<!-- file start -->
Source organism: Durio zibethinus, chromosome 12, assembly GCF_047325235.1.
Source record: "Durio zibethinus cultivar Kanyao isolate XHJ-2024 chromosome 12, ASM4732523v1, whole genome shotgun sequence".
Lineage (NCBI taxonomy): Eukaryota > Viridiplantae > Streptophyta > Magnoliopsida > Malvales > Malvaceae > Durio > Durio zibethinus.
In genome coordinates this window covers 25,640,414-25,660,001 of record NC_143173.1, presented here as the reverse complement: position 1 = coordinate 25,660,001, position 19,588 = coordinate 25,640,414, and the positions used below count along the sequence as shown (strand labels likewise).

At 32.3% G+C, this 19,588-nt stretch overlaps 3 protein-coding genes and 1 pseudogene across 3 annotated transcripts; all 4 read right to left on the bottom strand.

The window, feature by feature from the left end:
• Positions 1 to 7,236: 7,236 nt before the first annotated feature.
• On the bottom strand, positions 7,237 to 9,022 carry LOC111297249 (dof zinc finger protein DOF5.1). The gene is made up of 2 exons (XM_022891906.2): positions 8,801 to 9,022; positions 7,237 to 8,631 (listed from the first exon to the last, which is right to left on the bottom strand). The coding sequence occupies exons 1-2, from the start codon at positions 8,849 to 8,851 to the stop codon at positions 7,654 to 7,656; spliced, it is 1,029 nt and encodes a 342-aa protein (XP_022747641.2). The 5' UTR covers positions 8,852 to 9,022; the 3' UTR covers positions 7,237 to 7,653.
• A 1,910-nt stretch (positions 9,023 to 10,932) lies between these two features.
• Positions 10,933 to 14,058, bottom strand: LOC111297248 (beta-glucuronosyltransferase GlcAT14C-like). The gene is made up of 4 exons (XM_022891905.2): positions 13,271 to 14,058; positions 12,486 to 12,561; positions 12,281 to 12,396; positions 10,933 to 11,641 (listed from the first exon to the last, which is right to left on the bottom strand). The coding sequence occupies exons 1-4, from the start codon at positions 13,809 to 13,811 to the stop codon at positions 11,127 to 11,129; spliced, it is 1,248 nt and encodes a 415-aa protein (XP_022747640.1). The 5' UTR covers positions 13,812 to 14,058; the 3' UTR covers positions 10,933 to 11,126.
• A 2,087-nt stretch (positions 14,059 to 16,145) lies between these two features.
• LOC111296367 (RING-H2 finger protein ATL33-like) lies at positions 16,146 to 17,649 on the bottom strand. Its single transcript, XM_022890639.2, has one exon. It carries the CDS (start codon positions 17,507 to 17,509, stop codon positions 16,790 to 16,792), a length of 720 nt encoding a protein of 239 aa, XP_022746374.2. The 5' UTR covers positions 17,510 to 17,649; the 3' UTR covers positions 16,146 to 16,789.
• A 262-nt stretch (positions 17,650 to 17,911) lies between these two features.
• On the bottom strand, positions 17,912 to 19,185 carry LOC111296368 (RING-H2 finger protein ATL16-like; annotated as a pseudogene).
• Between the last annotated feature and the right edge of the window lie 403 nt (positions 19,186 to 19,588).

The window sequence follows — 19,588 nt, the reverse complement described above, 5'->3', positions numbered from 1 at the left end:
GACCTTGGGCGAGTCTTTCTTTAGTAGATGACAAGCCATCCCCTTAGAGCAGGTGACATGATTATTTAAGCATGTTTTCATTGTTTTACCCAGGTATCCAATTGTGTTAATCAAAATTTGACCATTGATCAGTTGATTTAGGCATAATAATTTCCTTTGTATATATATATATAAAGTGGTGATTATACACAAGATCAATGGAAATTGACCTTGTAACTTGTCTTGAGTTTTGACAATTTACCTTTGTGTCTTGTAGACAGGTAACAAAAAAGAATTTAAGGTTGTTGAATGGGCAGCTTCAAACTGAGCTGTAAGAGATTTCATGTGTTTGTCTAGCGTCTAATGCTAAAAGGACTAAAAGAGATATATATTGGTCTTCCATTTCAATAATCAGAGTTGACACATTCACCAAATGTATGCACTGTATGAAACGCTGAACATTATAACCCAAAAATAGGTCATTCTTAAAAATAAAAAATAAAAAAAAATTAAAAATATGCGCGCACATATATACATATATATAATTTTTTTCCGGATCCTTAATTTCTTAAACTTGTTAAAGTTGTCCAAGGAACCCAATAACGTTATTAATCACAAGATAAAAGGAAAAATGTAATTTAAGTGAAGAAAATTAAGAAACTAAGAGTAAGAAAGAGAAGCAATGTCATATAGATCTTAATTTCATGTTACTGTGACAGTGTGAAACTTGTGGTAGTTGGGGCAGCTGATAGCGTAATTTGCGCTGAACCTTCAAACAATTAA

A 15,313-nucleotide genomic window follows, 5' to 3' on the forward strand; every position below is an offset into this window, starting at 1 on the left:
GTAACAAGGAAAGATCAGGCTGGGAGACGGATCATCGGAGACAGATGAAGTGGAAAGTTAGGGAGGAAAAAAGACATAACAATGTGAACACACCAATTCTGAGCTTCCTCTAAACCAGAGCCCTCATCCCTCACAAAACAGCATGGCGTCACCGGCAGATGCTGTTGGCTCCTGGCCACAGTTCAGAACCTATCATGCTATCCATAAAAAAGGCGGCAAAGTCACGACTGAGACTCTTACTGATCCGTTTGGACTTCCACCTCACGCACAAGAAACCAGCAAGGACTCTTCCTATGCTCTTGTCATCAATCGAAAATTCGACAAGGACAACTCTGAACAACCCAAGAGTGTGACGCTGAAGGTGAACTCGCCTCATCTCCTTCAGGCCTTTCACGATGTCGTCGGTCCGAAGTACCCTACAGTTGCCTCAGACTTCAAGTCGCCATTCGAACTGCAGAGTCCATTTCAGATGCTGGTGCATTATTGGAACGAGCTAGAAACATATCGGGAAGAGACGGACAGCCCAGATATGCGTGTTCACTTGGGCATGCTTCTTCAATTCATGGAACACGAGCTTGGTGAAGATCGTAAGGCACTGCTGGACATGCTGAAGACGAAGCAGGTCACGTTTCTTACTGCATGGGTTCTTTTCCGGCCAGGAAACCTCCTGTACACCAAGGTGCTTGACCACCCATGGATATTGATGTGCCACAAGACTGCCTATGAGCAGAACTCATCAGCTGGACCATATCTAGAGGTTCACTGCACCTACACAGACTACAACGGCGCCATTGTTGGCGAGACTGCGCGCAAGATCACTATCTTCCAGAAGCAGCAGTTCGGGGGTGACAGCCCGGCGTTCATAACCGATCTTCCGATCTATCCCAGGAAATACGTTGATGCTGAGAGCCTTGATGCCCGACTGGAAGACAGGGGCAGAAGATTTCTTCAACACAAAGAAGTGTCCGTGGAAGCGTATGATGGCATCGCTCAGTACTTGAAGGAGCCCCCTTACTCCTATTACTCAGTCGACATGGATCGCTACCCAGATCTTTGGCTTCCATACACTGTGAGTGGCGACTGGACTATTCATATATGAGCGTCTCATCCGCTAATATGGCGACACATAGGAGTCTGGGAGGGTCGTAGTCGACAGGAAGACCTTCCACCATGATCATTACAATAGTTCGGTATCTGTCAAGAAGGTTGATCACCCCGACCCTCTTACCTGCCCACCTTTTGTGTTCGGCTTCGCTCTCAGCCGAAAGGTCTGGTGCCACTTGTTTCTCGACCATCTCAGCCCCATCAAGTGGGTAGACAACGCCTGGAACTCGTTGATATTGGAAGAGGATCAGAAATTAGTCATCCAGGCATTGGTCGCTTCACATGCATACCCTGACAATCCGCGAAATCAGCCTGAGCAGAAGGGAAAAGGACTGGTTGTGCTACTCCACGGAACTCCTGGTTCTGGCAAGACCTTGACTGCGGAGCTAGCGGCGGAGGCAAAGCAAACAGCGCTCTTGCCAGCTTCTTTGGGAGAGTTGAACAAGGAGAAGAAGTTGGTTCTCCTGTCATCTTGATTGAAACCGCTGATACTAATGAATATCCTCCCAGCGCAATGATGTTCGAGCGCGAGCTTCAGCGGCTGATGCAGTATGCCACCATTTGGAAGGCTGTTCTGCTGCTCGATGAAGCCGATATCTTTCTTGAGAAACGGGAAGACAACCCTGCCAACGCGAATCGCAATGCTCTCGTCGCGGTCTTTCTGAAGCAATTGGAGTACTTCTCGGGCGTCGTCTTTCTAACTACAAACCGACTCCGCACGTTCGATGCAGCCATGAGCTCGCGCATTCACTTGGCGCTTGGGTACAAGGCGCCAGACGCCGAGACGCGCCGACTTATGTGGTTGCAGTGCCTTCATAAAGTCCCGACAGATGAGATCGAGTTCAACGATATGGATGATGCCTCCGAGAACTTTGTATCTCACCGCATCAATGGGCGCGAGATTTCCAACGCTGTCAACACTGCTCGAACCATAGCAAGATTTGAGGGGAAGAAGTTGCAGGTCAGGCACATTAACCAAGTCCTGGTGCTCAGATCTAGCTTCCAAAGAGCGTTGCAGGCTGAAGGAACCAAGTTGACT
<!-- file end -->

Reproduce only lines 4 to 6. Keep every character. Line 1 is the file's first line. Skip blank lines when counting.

In genome coordinates this window covers 25,640,414-25,660,001 of record NC_143173.1, presented here as the reverse complement: position 1 = coordinate 25,660,001, position 19,588 = coordinate 25,640,414, and the positions used below count along the sequence as shown (strand labels likewise).

At 32.3% G+C, this 19,588-nt stretch overlaps 3 protein-coding genes and 1 pseudogene across 3 annotated transcripts; all 4 read right to left on the bottom strand.

The window, feature by feature from the left end: